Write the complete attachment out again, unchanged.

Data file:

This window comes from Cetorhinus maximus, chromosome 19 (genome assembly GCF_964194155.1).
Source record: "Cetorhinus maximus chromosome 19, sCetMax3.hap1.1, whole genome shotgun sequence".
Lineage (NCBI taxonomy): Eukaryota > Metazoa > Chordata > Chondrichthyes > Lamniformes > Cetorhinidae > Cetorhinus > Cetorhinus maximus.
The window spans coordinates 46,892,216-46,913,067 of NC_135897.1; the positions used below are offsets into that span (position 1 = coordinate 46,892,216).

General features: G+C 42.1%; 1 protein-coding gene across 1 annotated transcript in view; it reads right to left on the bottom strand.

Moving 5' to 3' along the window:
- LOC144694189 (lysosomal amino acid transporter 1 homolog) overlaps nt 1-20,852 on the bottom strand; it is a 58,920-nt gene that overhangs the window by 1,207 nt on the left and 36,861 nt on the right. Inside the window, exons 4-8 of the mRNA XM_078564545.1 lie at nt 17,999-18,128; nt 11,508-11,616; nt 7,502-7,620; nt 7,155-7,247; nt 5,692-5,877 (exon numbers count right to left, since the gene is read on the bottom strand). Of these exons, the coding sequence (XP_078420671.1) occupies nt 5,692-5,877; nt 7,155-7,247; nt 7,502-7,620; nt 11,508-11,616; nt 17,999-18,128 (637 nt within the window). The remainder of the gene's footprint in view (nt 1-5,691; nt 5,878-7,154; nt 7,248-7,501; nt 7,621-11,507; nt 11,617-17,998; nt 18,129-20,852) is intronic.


This window comes from Cetorhinus maximus, chromosome 19 (genome assembly GCF_964194155.1).
Source record: "Cetorhinus maximus chromosome 19, sCetMax3.hap1.1, whole genome shotgun sequence".
Lineage (NCBI taxonomy): Eukaryota > Metazoa > Chordata > Chondrichthyes > Lamniformes > Cetorhinidae > Cetorhinus > Cetorhinus maximus.
The window spans coordinates 46,892,216-46,913,067 of NC_135897.1; the positions used below are offsets into that span (position 1 = coordinate 46,892,216).

General features: G+C 42.1%; 1 protein-coding gene across 1 annotated transcript in view; it reads right to left on the bottom strand.

Moving 5' to 3' along the window:
- LOC144694189 (lysosomal amino acid transporter 1 homolog) overlaps nt 1-20,852 on the bottom strand; it is a 58,920-nt gene that overhangs the window by 1,207 nt on the left and 36,861 nt on the right. Inside the window, exons 4-8 of the mRNA XM_078564545.1 lie at nt 17,999-18,128; nt 11,508-11,616; nt 7,502-7,620; nt 7,155-7,247; nt 5,692-5,877 (exon numbers count right to left, since the gene is read on the bottom strand). Of these exons, the coding sequence (XP_078420671.1) occupies nt 5,692-5,877; nt 7,155-7,247; nt 7,502-7,620; nt 11,508-11,616; nt 17,999-18,128 (637 nt within the window). The remainder of the gene's footprint in view (nt 1-5,691; nt 5,878-7,154; nt 7,248-7,501; nt 7,621-11,507; nt 11,617-17,998; nt 18,129-20,852) is intronic.